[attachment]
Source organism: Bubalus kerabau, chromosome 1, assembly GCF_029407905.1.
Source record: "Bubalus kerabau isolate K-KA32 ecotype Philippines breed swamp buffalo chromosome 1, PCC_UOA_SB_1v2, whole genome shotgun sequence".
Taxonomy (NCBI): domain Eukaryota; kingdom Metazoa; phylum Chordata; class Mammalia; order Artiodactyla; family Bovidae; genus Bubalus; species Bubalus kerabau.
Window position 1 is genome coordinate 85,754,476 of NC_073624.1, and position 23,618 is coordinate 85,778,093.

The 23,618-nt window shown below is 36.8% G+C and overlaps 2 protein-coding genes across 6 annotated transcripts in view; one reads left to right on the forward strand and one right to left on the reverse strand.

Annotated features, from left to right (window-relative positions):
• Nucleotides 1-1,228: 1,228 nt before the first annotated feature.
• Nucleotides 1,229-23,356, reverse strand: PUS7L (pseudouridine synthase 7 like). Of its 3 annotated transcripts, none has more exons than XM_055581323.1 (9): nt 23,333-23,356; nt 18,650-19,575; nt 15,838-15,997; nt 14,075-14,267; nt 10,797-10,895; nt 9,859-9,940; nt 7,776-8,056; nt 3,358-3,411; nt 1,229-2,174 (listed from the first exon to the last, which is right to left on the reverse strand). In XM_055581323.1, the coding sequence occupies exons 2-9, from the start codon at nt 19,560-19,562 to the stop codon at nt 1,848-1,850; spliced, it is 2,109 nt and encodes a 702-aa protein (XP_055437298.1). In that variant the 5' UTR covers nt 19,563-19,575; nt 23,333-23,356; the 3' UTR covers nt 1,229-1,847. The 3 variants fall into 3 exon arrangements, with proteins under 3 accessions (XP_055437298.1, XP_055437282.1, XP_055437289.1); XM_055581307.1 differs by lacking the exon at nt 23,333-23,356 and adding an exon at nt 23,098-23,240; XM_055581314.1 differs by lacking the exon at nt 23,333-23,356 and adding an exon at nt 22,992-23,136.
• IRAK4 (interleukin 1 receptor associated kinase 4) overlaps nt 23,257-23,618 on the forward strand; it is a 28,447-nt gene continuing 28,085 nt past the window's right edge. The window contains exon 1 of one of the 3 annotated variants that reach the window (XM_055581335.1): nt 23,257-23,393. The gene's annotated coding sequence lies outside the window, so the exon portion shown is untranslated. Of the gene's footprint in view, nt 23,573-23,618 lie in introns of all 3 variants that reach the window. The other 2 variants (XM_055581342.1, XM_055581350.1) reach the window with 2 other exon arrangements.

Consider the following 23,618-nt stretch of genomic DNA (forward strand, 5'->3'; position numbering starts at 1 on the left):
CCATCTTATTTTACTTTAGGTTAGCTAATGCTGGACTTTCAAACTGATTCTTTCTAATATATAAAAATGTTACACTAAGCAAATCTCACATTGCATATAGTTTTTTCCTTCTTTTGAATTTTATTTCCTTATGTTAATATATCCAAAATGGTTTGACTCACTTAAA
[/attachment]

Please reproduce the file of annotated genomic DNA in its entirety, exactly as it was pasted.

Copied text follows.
Source organism: Bubalus kerabau, chromosome 1, assembly GCF_029407905.1.
Source record: "Bubalus kerabau isolate K-KA32 ecotype Philippines breed swamp buffalo chromosome 1, PCC_UOA_SB_1v2, whole genome shotgun sequence".
Taxonomy (NCBI): domain Eukaryota; kingdom Metazoa; phylum Chordata; class Mammalia; order Artiodactyla; family Bovidae; genus Bubalus; species Bubalus kerabau.
Window position 1 is genome coordinate 85,754,476 of NC_073624.1, and position 23,618 is coordinate 85,778,093.

The 23,618-nt window shown below is 36.8% G+C and overlaps 2 protein-coding genes across 6 annotated transcripts in view; one reads left to right on the forward strand and one right to left on the reverse strand.

Annotated features, from left to right (window-relative positions):
• Nucleotides 1-1,228: 1,228 nt before the first annotated feature.
• Nucleotides 1,229-23,356, reverse strand: PUS7L (pseudouridine synthase 7 like). Of its 3 annotated transcripts, none has more exons than XM_055581323.1 (9): nt 23,333-23,356; nt 18,650-19,575; nt 15,838-15,997; nt 14,075-14,267; nt 10,797-10,895; nt 9,859-9,940; nt 7,776-8,056; nt 3,358-3,411; nt 1,229-2,174 (listed from the first exon to the last, which is right to left on the reverse strand). In XM_055581323.1, the coding sequence occupies exons 2-9, from the start codon at nt 19,560-19,562 to the stop codon at nt 1,848-1,850; spliced, it is 2,109 nt and encodes a 702-aa protein (XP_055437298.1). In that variant the 5' UTR covers nt 19,563-19,575; nt 23,333-23,356; the 3' UTR covers nt 1,229-1,847. The 3 variants fall into 3 exon arrangements, with proteins under 3 accessions (XP_055437298.1, XP_055437282.1, XP_055437289.1); XM_055581307.1 differs by lacking the exon at nt 23,333-23,356 and adding an exon at nt 23,098-23,240; XM_055581314.1 differs by lacking the exon at nt 23,333-23,356 and adding an exon at nt 22,992-23,136.
• IRAK4 (interleukin 1 receptor associated kinase 4) overlaps nt 23,257-23,618 on the forward strand; it is a 28,447-nt gene continuing 28,085 nt past the window's right edge. The window contains exon 1 of one of the 3 annotated variants that reach the window (XM_055581335.1): nt 23,257-23,393. The gene's annotated coding sequence lies outside the window, so the exon portion shown is untranslated. Of the gene's footprint in view, nt 23,573-23,618 lie in introns of all 3 variants that reach the window. The other 2 variants (XM_055581342.1, XM_055581350.1) reach the window with 2 other exon arrangements.

Consider the following 23,618-nt stretch of genomic DNA (forward strand, 5'->3'; position numbering starts at 1 on the left):
CCATCTTATTTTACTTTAGGTTAGCTAATGCTGGACTTTCAAACTGATTCTTTCTAATATATAAAAATGTTACACTAAGCAAATCTCACATTGCATATAGTTTTTTCCTTCTTTTGAATTTTATTTCCTTATGTTAATATATCCAAAATGGTTTGACTCACTTAAA